Isabel said viewers are seemingly expected to smile indulgently at the naught boy's (pictured) antics, however all hell would've broken loose if her son did this to his sisters

Isabel said viewers are seemingly expected to smile indulgently at the naught boy’s (pictured) antics, however all hell would’ve broken loose if her son did this to his sisters 

So here we are again: a naughty boy having fun at his sister’s expense, wrecking her downtime and being allowed to do so with impunity. It seems viewers are expected to smile indulgently at his antics.

In my household, all hell would have broken loose had my son done this to his sisters. The girls wouldn’t have given a damn about the carpet, but they would have been enraged at being rudely interrupted from their artistic endeavours. Yet the girl in the advert doesn’t even react.

What on earth is wrong with her? Has she been taught to believe ‘boys will be boys’? If so, I blame her mother, who is equally uncomplaining. As the boy continues his wanton trail of destruction, she briefly looks up from the recipe book she is reading in the kitchen but doesn’t do or say anything as he destroys the house.

We hear nothing more of her as he pirouettes on the dining room table while throwing fistfuls of glitter at the wall.

Is she too busy studying how to bake the perfect cupcake to do anything, or does she think it’s fine to let kids charge around the house breaking stuff? The ‘Let Life Happen’ slogan at the end of the advert certainly reinforces that impression.

Isabel said the sexist stereotyping throughout the advert (pictured) is ironic, given the message John Lewis is trying to send out with the gender-fluid star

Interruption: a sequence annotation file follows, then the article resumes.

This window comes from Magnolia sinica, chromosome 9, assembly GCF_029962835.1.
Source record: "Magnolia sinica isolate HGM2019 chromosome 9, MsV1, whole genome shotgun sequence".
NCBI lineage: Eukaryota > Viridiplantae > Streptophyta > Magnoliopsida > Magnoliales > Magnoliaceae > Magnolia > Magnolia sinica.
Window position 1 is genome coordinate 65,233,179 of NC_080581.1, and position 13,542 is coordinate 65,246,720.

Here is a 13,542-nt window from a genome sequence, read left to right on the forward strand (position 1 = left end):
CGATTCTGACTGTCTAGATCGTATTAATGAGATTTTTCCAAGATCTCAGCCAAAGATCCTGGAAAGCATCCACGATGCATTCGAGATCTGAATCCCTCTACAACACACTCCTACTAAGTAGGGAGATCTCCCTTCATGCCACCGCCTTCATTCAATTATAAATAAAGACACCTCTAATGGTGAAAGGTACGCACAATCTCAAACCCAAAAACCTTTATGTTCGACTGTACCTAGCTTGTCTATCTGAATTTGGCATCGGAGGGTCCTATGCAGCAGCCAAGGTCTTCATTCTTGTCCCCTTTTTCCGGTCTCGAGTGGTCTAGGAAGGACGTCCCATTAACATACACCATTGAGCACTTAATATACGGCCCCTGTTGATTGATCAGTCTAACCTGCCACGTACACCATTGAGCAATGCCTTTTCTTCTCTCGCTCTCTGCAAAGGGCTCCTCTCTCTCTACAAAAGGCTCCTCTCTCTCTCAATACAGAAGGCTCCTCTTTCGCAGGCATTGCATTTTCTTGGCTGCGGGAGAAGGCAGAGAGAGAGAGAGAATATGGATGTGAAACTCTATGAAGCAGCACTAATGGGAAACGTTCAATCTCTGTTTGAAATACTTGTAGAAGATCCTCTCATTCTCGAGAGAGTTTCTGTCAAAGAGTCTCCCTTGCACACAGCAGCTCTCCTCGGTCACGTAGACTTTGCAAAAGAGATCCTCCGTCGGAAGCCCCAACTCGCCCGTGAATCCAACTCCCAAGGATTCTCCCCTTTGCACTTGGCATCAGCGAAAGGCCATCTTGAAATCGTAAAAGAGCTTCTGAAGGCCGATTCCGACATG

Isabel said the sexist stereotyping throughout the advert (pictured) is ironic, given the message John Lewis is trying to send out with the gender-fluid star

Meanwhile, where’s dad? Is he out at work, while mum sits pretty at home? Perhaps there isn’t a father, which would be thoroughly modern, if only the females in the advert were stepping into some traditional male roles. But no, they are little more than decorative after-thoughts.

This is sexist stereotyping writ large — pretty ironic, given the message John Lewis is trying to send out with the gender-fluid star. It is all so ham-fisted, when the company could simply have shown a happy girl sliding down the bannisters and accidentally smashing a vase or trampling over the carpet in muddy boots after football.

And as for the whole point of the advert, are we to believe that the claims department at John Lewis would just pay out for all the broken and ruined stuff the boy leaves in his wake?

A spokesman says: ‘If customers have accidental damage cover, this would cover a range of major and minor home disasters, including unintentional breakages caused by children in the family.’

Isabel said the advert (pictured) was clearly designed to wind up middle England, while admitting she's dreading the John Lewis Christmas advert

Isabel said the advert (pictured) was clearly designed to wind up middle England, while admitting she’s dreading the John Lewis Christmas advert 

But it’s not accidental damage we see in this ad — it’s the wilful making of a giant mess that will take ages to clean up. And who will have to pull on the Marigolds at the end of the little darling’s rampage? Mum and stoic daughter, no doubt. What an insult.

By using this clunky attempt to celebrate gender ambiguity, perhaps the powers-that-be at John Lewis are playing a long game, calculating that the new advert will appeal to their next generation of customers.

Doubtless the marketing team is thrilled by the fuss. The advert was clearly designed to wind up middle England, and it has done just that. The question is whether it has achieved anything else.

In a few weeks, John Lewis will unveil its keenly anticipated Christmas advert. I dread to think what horror awaits. Perhaps they’ll turn the Three Wise Men into Three Wise Women. If so, I might just stick to Argos this year.

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James Gant